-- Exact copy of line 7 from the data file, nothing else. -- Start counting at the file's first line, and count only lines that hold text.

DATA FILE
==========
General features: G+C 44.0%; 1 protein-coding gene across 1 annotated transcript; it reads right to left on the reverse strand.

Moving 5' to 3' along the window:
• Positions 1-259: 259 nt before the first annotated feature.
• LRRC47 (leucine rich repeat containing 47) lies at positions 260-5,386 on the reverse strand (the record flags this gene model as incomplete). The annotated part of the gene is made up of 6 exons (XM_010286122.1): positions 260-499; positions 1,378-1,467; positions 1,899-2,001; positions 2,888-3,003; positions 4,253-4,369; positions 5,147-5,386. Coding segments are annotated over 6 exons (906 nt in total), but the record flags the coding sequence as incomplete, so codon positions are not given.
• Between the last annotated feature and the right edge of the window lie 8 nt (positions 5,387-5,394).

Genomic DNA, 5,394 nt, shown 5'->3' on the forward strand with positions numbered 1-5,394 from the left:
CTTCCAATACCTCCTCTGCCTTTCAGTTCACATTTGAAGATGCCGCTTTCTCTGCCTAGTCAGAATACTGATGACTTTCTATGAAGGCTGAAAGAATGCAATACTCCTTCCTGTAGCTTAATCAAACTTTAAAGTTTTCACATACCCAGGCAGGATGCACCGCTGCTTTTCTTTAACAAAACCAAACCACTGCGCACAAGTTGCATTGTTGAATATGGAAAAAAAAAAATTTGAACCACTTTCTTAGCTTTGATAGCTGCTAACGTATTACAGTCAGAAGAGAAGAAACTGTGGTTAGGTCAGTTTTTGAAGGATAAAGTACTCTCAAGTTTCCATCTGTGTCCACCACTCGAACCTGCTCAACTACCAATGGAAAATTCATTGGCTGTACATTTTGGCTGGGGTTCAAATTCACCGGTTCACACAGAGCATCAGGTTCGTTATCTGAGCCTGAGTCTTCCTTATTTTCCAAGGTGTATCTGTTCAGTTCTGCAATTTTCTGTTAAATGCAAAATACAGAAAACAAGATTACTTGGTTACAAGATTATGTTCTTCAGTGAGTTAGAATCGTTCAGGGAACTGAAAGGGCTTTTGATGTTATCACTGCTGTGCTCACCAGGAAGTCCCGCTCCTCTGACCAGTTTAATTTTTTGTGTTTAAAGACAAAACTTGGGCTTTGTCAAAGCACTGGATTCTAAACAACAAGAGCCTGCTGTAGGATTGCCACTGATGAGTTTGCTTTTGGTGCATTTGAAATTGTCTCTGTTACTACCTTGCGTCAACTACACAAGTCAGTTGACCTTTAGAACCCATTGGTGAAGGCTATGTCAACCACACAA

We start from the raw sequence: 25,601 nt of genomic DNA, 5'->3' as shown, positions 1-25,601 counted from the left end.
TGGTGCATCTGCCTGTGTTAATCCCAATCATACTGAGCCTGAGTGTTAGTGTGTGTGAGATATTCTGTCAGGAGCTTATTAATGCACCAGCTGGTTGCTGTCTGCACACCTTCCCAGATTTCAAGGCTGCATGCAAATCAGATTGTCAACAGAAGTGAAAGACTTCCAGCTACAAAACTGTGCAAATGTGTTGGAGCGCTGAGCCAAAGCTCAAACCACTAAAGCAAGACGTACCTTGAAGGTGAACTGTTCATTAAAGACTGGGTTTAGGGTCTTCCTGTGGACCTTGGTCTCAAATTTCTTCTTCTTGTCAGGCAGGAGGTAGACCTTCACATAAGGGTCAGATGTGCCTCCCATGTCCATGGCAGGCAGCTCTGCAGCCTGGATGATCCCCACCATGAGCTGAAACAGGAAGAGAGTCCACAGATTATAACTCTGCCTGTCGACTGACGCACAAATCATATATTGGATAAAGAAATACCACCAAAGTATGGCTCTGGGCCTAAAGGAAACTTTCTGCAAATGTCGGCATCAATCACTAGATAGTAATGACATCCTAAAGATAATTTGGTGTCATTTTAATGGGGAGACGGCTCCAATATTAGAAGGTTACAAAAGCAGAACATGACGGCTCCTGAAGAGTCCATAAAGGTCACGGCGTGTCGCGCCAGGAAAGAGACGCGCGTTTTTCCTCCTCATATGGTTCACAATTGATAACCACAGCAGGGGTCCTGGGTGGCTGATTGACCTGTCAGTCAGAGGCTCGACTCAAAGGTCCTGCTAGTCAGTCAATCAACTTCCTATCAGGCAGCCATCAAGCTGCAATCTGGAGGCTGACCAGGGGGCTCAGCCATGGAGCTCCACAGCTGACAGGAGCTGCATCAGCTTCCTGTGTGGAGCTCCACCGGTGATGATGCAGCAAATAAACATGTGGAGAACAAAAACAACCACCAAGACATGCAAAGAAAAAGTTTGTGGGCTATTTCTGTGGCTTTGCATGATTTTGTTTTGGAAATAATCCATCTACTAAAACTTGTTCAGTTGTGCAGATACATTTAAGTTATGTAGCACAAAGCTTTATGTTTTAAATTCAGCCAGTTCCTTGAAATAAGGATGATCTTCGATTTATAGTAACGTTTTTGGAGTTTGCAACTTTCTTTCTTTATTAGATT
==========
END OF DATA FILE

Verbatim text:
CTTCCAATACCTCCTCTGCCTTTCAGTTCACATTTGAAGATGCCGCTTTCTCTGCCTAGTCAGAATACTGATGACTTTCTATGAAGGCTGAAAGAATGCAATACTCCTTCCTGTAGCTTAATCAAACTTTAAAGTTTTCACATACCCAGGCAGGATGCACCGCTGCTTTTCTTTAACAAAACCAAACCACTGCGCACAAGTTGCATTGTTGAATATGGAAAAAAAAAAATTTGAACCACTTTCTTAGCTTTGATAGCTGCTAACGTATTACAGTCAGAAGAGAAGAAACTGTGGTTAGGTCAGTTTTTGAAGGATAAAGTACTCTCAAGTTTCCATCTGTGTCCACCACTCGAACCTGCTCAACTACCAATGGAAAATTCATTGGCTGTACATTTTGGCTGGGGTTCAAATTCACCGGTTCACACAGAGCATCAGGTTCGTTATCTGAGCCTGAGTCTTCCTTATTTTCCAAGGTGTATCTGTTCAGTTCTGCAATTTTCTGTTAAATGCAAAATACAGAAAACAAGATTACTTGGTTACAAGATTATGTTCTTCAGTGAGTTAGAATCGTTCAGGGAACTGAAAGGGCTTTTGATGTTATCACTGCTGTGCTCACCAGGAAGTCCCGCTCCTCTGACCAGTTTAATTTTTTGTGTTTAAAGACAAAACTTGGGCTTTGTCAAAGCACTGGATTCTAAACAACAAGAGCCTGCTGTAGGATTGCCACTGATGAGTTTGCTTTTGGTGCATTTGAAATTGTCTCTGTTACTACCTTGCGTCAACTACACAAGTCAGTTGACCTTTAGAACCCATTGGTGAAGGCTATGTCAACCACACAA